Book summary:Ruth Jefferson is a labor and delivery nurse at a Connecticut hospital with more than twenty years’ experience. During her shift, Ruth begins a routine checkup on a newborn, only to be told a few minutes later that she’s been reassigned to another patient. The parents are white supremacists and don’t want Ruth, who is African American, to touch their child. The hospital complies with their request, but the next day, the baby goes into cardiac distress while Ruth is alone in the nursery. Does she obey orders or does she intervene?
Ruth hesitates before performing CPR and, as a result, is charged with a serious crime. Kennedy McQuarrie, a white public defender, takes her case but gives unexpected advice: Kennedy insists that mentioning race in the courtroom is not a winning strategy. Conflicted by Kennedy’s counsel, Ruth tries to keep life as normal as possible for her family—especially her teenage son—as the case becomes a media sensation. As the trial moves forward, Ruth and Kennedy must gain each other’s trust, and come to see that what they’ve been taught their whole lives about others—and themselves—might be wrong.
My Rating:5/5 stars
Small Great Things is an important book, and maybe one of the most important ones I’ve read all year. With race being such an important issue, this book is so relevant and necessary. I cannot speak for people of color because I’m white and i don’t know if this book is accurate, but I do believe that Picoult tried her best to portray this issue.
Small Things Done is a tough read. I’m in a position of privilege and to read about the daily injustices Ruth must face is very eye-opening. I know that people of color face prejudice but I don’t you’re really able to understand it until it’s placed on a page for you. It’s a tough read because it’s frightening to think that there are people out there who are so overtly racist and to such an extreme. The main reason why this is a tough read is because for so many people this book isn’t shocking;it’s their daily lives.
Picoult alternates between three perspectives: Ruth,Kennedy and Turk. Ruth is an African American nurse put on trial for the murder of Turk’s child. Kennedy is the attorney representing Ruth, and Turk is a white supremacist whose child died.All these perspectives are very necessary and represent three sides to a story. We have the victim, `Ruth, the perpetrator Turk and the well meaning attorney Kennedy. I think for anyone reading this book, the most difficult perspective to be will be Turk’s. His POV is filled with hate and an animosity and it’s scary because it’s real. You read about him beating up his gay father, and you think to yourself no one could be that be mean. But there are so many people out there who are so ignorant and filled with hate. Sometimes we forget that though and Small Great Things is an important reminder.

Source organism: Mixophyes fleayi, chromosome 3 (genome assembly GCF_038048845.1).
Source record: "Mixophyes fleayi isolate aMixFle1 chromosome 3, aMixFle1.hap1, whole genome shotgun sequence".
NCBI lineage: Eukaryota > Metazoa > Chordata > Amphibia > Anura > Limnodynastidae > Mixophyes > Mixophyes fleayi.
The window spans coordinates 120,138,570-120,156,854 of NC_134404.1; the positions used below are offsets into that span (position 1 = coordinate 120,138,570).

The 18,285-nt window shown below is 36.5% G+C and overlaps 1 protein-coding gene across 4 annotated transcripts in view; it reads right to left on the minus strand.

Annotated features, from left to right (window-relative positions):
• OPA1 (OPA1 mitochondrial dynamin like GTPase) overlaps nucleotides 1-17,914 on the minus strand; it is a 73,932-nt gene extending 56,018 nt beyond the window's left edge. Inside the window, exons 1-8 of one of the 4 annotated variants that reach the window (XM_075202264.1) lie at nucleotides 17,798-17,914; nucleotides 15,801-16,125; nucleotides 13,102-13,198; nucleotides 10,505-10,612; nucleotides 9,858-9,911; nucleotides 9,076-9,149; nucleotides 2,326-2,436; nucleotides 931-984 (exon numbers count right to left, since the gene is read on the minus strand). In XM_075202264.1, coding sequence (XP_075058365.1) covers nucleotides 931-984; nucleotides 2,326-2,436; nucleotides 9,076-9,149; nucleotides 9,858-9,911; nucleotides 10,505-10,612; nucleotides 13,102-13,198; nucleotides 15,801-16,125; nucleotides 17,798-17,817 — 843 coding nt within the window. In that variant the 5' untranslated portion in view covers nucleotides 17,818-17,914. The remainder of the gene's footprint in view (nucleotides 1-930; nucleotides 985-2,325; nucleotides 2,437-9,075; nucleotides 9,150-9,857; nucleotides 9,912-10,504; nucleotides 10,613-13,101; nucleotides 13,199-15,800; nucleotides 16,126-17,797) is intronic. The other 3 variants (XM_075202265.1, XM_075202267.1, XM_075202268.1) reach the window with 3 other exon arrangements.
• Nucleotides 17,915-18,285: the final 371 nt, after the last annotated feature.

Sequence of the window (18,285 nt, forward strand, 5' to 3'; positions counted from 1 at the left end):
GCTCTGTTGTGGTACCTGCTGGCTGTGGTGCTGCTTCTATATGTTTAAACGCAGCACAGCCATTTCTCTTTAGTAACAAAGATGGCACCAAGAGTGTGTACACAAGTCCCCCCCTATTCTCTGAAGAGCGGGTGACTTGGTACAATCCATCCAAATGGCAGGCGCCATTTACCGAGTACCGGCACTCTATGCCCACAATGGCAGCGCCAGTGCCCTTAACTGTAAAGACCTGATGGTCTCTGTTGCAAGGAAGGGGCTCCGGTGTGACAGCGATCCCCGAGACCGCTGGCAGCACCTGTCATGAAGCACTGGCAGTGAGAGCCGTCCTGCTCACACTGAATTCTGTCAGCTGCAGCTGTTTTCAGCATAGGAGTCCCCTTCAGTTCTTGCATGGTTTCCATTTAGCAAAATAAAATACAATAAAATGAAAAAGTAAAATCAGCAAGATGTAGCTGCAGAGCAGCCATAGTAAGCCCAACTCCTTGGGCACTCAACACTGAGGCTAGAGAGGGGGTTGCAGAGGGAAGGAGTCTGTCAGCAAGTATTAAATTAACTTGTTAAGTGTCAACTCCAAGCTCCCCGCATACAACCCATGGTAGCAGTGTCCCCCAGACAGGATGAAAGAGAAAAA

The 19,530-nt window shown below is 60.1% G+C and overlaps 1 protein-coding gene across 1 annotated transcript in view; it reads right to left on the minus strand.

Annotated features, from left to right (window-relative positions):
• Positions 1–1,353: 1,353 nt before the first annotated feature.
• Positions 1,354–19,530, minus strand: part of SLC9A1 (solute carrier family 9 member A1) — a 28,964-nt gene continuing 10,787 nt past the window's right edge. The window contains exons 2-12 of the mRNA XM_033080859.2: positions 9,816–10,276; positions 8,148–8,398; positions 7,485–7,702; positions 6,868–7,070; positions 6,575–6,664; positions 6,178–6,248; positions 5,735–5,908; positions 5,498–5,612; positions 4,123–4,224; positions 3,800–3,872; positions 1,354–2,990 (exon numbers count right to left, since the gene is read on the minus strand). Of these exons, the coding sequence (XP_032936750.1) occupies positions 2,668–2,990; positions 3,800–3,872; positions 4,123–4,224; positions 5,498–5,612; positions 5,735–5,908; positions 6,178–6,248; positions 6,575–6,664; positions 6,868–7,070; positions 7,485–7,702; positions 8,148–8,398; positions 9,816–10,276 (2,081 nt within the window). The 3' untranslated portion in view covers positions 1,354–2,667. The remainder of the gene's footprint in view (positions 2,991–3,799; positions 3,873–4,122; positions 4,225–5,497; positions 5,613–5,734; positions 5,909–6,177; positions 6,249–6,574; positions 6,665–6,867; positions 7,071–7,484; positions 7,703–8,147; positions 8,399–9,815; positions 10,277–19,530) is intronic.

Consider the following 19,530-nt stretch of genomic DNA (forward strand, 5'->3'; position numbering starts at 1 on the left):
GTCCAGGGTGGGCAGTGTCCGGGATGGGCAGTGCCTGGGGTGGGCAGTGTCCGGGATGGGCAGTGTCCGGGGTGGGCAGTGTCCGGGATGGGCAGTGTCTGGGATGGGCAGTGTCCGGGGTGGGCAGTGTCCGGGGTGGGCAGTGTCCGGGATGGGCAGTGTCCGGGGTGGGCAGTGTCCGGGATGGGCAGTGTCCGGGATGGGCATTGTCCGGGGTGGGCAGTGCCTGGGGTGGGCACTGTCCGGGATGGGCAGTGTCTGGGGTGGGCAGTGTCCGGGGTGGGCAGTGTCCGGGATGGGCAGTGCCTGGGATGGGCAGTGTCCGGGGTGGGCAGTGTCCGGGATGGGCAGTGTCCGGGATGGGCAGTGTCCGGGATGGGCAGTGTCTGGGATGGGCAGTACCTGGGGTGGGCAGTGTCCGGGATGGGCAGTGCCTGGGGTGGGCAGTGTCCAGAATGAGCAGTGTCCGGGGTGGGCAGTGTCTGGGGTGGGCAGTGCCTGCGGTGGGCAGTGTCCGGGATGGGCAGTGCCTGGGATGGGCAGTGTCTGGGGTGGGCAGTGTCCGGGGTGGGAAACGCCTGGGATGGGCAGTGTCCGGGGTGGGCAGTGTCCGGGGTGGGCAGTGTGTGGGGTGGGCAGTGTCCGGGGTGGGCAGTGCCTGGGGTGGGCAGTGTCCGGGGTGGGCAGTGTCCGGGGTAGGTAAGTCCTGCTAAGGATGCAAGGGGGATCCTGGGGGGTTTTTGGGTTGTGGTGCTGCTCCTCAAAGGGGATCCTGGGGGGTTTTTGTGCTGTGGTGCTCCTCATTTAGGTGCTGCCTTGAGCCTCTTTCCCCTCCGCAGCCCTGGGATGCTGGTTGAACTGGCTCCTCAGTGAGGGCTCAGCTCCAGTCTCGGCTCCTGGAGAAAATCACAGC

Picoult comments perfectly on the fact that though we don’t try to be, all white people are racist. Our lives is based on the oppression of others. Though we may not be racist, we succeed because others don’t.And I feel that so few people want to admit that. For Picoult to talk about that is so refreshing.It’s one thing to call a skin-head racist but to call ourselves racist? No one is willing to admit that they though try very hard,they are still profiting from the oppression of others.Throughout the novel we see the attorney Kennedy who is very much like so many white people and would never call herself racist. She says “she doesn’t see color.” and Ruth basically tells her that that’s the whole problem. If we never see color, how are we ever supposed to fix the problem?
Overall I had a few problems with the book and wasn’t that fond of the ending but the immense importance of this book overshadows those minor issue. I am of the firm belief that one of the ways to get ideas across is through books,movies and T.V shows, and I think that Picoult is in the right direction and I hope other books are to come out of this. For change to come, we need to change the way people think and the best way to do so is through words.